Easy Peazy Wall Street Squeezy

I’ve been enjoying the antics of the Robin Hoodies, tear hedge funds a new one. It’s a sign the world has changed and creative destruction is in the air.

1. The Setup

Last year the government response to unemployment was to issue checks. Here a check, there a check, everywhere a check check. The casinos are closed, the sports books are closed. Dave Portnoy doesn’t have anything to talk about. A company set up day trading for the little guy. The company is called Robinhood, as the fable goes take from the rich and give to the poor. Suddenly these new Millennial traders were making daily book trading QQQ and HERTZ (HTZ now HTZGQ). Hertz had gone bankrupt a fallen victim of the pandemic. The Robinhoodies didn’t care. They kept trading HTZ as if it was alive. To make money all you have to do is buy low and sell high. So although a dead cat the hoodies just kept bouncing that SOB pulling nickels off of each bounce.

Compounding is an interesting thing. Let’s say you buy HTZ for a buck and sell it for a buck fifteen (15% return). The next time you buy low you have $1.15 to invest and if it pops another.15 cents you have $1.32. 15 cents again, 1.52. Trading is free. The government is sending you $600 per week. It doesn’t take very long to make a PILE of cash bouncing the dead cat playing with the houses money. 600/wk at 15% per week and 600 additional added each week is 170K in 26 weeks. It’s the houses money being played with a bunch of gamblers and gamers. Robinhood has 20 million accounts and represents 20% of the daily market volume.

2. Revenge of the ants:

Gamers hone their skills by playing games and sharing strategies. Boomers “invest” meaning they park their cash in some instrument with a scalper like Vanguard, sit around and philosophize about 5% yearly return while the gamers are looking at 350K/yr return on their government checks of a compounded $600/wk. With their skills honed and an open network established on Reedit the ants set about to loot hedge funds. Options contracts are contracts. You don’t buy an equity you buy a time value decaying promise. There is a winner and a looser. If I buy June IBM calls the option means I can buy IBM stock in June for the price I negotiated earlier. If IBM goes up more than my option I will exercise my option and then sell at the higher price. If IBM doesn’t pan out with a higher price I won’t exercise the option and loose the money I paid to buy the option. The option was sold to me by an IBM stock holder so it’s a bet between me and him about the future price of IBM. If IBM is 150 and I buy a call option for $10 and IBM goes to $170 at the call the stock holder gets $160 (150 +10) for his IBM and I get a $170 share of IBM or I can just sell the 170 share and pocket $10. The option cost me $10 and if exercised as described I make back $10. If IBM went to 180 I’d make $10 dollars for 100% profit on the trade less short term cap gains. Short sellers have the other side. Their option is a put, a bet that IBM will go down. If IBM is 150 and they pay 10$ for the put and IBM goes down to i40 the put gives me sell 140 dollar IBM to someone for a 150 price and I make back my $10. If IBM drops to 130 I make an extra 10 for 100% profit. If IBM goes 150 and above you loose $10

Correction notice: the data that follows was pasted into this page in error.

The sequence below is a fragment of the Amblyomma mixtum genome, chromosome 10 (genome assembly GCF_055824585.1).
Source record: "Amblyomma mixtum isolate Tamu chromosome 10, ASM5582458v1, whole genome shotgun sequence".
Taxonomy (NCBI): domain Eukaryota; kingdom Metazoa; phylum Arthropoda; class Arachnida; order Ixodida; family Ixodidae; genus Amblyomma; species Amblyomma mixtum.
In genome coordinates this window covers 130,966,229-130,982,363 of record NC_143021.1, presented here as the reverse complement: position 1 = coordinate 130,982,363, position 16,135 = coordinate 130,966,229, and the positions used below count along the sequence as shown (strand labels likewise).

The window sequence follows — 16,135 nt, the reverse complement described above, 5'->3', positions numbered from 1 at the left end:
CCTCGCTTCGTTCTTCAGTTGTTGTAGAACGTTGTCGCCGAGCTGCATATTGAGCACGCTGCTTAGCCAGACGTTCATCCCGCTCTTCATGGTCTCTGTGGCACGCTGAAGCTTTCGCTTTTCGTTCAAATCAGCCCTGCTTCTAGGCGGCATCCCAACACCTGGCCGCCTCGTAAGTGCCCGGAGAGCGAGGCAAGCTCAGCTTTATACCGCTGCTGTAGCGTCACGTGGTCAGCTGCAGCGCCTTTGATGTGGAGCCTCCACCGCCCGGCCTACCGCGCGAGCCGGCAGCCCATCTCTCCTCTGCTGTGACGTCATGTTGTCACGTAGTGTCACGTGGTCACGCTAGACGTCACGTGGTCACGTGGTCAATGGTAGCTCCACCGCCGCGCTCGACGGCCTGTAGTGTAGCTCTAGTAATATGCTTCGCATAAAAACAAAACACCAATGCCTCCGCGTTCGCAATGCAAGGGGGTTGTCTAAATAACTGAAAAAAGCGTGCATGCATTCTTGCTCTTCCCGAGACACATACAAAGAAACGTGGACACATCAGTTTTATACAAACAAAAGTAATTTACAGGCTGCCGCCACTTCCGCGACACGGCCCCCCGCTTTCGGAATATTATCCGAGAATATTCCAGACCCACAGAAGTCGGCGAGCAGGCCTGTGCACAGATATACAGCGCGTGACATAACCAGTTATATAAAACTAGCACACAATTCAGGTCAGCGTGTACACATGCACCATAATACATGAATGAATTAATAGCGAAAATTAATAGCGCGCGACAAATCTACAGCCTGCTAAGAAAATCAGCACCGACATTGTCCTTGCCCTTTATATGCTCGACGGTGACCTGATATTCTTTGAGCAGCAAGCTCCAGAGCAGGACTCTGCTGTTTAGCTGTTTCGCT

A boatload of synchronized and coordinated hoodies can drive a stock price where ever they want in a thinly traded market. Because it’s supply and demand low supply and high demand will shoot up the price dramatically. If you’re short and you’ve sold a put it means when the piper is paid at expiration you have to come up with shares to settle your contract. If you sold a 150 IBM put and IBM goes to 300 you have to buy 300 IBM and sell it for 150 and loose the difference less what you were paid for the option. This is called a short squeeze. I buy a low cost option and force the market to the moon then buy the stock at the option price and then sell the stock at a big profit.

In a thin market it can be done and was done with Gamestop and several other thinly traded stocks. All of this amounts to levered bets on the underlying, like a game, and Millennials are good at games. It worked so well Robinhood closed down trading on Gamestop tp protect Wall Street. I expect they will be sued 10 ways to Sunday for protecting Wall Street over the little guy. Should be interesting how ol lunch bucket Joe responds to the little guy getting screwed.